Modem fees are one of the cable industry’s less popular financial innovations but there’s a good reason that cable companies use them: They rake in a lot of money. Reuters reports that Time Warner Cable is jacking up its monthly modem fees from $3.95 to $5.99, which ISI analyst Vijay Jayant tells the publication that could help the company add an additional $150 million per year in revenue. Time Warner Cable is justifying the huge fee increase, which comes less than a year after the company first started charging fees for modems, by saying that the “cost associated with providing the modem” is higher than the company had originally anticipated. All the same, Time Warner Cable’s modem fees are actually a “bargain” compared with rival Comcast, which charges subscribers $7 a month to lease modems.
No one is really happy with cable bundles these days and now some cable customers are filing a class action lawsuit aimed at breaking them up. Consumerist reports that Time Warner Cable customers in California are suing the company because they don’t want to subsidize its exclusive sports broadcasting deals with rising monthly cable prices. The customers say that because they don’t watch any sports they shouldn’t have to pay higher prices just so Time Warner Cable can make up the $11 billion or so that it’s paid for the exclusive rights to broadcast Dodgers and Lakers games for the next two decades. In particular the plaintiffs claim that a ”very large segment of the consuming public is not sufficiently interested to pay $50-60 per year, but have no way of unsubscribing from either the Dodgers or Lakers telecast, which together add (or will if unrestrained) about $100 per year to the subscriber’s TWC bill.”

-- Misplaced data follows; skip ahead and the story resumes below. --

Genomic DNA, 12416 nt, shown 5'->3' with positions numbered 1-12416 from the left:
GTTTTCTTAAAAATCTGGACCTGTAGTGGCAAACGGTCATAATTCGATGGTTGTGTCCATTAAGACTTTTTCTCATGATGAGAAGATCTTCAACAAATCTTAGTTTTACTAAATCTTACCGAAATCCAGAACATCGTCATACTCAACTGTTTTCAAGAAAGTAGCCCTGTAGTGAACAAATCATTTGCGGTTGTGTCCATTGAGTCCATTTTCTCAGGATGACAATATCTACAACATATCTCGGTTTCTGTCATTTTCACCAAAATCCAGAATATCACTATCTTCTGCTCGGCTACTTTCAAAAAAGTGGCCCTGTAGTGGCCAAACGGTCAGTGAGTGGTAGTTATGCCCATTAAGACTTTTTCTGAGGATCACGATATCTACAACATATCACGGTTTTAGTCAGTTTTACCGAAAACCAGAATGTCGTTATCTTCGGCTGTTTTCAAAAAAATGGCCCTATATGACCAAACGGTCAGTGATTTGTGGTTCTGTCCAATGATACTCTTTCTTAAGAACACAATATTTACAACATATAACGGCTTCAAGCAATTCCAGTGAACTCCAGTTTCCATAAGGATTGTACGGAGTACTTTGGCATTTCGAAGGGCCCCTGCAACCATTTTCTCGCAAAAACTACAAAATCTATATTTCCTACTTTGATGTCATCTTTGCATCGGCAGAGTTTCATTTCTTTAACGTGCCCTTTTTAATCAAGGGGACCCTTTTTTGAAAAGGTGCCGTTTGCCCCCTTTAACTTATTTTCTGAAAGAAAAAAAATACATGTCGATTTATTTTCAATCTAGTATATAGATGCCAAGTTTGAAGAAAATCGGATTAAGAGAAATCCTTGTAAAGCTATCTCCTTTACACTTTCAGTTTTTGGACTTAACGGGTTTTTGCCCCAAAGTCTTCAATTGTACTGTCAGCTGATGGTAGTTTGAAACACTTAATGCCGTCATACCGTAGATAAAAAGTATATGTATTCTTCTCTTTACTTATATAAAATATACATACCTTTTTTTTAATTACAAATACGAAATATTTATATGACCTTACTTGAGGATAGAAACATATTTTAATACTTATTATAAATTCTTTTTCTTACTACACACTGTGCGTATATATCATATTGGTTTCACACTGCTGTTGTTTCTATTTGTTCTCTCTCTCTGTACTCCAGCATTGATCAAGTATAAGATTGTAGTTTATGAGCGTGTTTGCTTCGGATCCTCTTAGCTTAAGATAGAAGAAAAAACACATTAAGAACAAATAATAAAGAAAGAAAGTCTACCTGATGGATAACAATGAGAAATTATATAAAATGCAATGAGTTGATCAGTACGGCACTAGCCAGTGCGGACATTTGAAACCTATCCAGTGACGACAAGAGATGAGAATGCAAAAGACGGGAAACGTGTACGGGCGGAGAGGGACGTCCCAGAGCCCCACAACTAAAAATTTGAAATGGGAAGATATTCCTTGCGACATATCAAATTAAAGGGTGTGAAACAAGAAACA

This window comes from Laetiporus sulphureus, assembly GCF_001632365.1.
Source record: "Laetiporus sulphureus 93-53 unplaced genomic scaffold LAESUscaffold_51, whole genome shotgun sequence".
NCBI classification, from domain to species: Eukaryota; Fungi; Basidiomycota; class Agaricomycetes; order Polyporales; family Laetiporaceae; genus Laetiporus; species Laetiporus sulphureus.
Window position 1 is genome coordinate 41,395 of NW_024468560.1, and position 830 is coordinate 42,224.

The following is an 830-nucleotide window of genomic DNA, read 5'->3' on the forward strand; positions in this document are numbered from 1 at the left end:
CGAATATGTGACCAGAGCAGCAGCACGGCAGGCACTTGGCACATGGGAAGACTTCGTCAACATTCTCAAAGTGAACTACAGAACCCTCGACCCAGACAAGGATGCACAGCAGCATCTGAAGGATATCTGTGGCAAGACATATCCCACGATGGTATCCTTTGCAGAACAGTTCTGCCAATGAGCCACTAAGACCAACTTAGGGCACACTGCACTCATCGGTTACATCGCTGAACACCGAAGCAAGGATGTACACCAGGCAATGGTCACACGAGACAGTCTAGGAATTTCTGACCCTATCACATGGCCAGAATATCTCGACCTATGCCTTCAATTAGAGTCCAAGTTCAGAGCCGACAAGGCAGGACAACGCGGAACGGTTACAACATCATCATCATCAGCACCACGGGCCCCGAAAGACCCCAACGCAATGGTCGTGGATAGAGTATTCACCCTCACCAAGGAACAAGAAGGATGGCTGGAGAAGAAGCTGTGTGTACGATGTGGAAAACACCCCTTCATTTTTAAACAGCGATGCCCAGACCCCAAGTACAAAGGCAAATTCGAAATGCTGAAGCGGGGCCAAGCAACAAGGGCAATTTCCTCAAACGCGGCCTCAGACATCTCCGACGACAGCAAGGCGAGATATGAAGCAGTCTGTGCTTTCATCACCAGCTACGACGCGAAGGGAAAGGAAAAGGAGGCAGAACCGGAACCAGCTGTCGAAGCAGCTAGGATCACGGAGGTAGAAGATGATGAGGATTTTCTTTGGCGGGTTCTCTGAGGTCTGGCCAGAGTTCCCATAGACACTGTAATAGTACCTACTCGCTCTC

If you’re frustrated that HBO doesn’t make Game of Thrones and other hit shows available to watch on the web shortly after they air, then you might have Time Warner Cable to thank. Unnamed sources tell Bloomberg that Time Warner Cable “and other pay-TV operators are offering incentives to media companies that agree to withhold content from Web-based entertainment services” that “can take the form of higher payments or… threats to drop programming.” Bloomberg says that such incentives are part of Time Warner Cable’s efforts “to keep customers by ensuring access to exclusive content while fending off competition from upstart Web providers.”